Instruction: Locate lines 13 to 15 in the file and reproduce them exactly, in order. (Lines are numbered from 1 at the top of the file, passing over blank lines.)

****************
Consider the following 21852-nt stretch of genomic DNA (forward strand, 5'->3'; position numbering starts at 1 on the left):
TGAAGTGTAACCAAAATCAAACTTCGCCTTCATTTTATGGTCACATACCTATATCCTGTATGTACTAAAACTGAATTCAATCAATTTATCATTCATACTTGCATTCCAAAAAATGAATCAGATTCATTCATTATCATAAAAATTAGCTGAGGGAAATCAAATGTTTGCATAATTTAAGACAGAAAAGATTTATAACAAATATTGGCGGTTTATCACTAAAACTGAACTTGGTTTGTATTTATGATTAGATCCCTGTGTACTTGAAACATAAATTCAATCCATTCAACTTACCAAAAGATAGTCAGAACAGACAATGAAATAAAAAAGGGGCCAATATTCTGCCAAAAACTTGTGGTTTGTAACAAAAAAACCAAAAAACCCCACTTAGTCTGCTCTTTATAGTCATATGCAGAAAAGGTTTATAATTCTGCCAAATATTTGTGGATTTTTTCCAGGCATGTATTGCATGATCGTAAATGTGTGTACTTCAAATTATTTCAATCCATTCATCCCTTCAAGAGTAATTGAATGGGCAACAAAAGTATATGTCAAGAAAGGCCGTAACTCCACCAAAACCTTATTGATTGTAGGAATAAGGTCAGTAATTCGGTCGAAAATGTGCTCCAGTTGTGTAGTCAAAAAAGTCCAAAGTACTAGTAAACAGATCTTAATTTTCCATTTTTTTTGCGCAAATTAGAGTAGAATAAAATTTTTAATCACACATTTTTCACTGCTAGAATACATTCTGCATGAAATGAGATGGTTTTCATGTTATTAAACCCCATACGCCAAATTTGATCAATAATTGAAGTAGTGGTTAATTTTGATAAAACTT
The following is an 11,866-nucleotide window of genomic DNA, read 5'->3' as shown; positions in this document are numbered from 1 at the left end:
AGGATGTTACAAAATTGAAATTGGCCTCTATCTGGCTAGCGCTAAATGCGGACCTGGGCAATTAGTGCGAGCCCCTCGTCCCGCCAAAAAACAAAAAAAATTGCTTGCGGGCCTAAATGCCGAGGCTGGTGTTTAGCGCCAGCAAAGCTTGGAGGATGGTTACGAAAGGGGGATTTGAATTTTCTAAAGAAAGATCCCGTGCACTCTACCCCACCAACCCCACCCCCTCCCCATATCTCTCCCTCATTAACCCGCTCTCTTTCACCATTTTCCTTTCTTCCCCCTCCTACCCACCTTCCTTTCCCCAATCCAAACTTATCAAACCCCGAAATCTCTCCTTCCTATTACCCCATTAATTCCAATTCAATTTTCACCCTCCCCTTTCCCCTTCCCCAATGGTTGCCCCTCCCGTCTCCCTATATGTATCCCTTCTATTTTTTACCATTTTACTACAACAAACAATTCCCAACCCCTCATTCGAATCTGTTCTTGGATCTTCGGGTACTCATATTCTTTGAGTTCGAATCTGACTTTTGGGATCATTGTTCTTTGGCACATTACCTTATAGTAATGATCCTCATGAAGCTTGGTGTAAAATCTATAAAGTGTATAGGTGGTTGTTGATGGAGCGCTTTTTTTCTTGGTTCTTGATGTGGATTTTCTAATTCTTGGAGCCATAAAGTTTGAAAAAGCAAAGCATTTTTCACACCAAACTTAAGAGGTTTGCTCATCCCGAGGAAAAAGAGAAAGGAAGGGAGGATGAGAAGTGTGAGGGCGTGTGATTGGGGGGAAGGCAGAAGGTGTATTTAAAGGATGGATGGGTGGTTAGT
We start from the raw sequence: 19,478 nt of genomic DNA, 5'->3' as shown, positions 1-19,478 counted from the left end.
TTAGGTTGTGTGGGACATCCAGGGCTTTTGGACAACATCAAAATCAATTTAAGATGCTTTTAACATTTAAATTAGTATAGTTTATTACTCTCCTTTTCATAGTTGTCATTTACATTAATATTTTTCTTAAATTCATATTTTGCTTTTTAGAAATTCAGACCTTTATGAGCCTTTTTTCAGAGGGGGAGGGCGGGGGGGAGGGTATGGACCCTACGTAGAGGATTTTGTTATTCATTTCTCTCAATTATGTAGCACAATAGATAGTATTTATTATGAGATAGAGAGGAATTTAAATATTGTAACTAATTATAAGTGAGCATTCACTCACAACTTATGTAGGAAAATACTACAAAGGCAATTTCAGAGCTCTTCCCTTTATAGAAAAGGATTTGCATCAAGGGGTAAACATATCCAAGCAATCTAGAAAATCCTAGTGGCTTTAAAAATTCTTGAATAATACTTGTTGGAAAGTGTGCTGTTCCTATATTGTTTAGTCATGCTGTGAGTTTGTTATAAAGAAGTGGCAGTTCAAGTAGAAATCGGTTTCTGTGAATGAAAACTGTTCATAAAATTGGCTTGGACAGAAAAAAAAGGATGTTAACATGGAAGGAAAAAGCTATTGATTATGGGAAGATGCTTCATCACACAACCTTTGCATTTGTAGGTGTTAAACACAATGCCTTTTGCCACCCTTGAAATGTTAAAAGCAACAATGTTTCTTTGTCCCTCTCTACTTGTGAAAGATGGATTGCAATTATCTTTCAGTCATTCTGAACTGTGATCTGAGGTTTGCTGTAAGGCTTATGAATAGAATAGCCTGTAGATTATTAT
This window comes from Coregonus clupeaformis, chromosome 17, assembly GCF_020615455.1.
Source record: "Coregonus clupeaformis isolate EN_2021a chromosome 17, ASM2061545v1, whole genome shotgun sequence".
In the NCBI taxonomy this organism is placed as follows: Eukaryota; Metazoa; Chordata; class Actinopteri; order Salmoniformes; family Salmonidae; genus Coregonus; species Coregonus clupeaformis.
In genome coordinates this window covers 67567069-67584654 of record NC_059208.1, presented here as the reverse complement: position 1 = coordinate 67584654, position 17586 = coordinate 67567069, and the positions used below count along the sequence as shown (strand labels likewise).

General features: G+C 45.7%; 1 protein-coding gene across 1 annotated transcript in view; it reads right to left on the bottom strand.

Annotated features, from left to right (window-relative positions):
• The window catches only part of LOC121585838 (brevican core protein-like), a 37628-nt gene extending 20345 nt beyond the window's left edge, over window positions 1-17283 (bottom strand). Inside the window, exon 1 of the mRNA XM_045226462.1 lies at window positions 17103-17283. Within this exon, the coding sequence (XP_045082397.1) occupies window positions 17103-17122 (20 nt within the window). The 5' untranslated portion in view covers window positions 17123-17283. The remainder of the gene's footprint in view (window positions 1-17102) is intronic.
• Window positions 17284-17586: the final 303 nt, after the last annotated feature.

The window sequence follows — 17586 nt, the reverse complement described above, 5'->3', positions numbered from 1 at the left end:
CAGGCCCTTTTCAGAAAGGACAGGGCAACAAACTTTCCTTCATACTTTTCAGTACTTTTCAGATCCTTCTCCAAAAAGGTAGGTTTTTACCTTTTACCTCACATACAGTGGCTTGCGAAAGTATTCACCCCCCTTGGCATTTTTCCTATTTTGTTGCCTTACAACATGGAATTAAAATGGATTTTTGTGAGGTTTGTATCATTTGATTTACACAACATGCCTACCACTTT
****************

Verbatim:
• The window catches only part of LOC121585838 (brevican core protein-like), a 37628-nt gene extending 20345 nt beyond the window's left edge, over window positions 1-17283 (bottom strand). Inside the window, exon 1 of the mRNA XM_045226462.1 lies at window positions 17103-17283. Within this exon, the coding sequence (XP_045082397.1) occupies window positions 17103-17122 (20 nt within the window). The 5' untranslated portion in view covers window positions 17123-17283. The remainder of the gene's footprint in view (window positions 1-17102) is intronic.
• Window positions 17284-17586: the final 303 nt, after the last annotated feature.

The window sequence follows — 17586 nt, the reverse complement described above, 5'->3', positions numbered from 1 at the left end: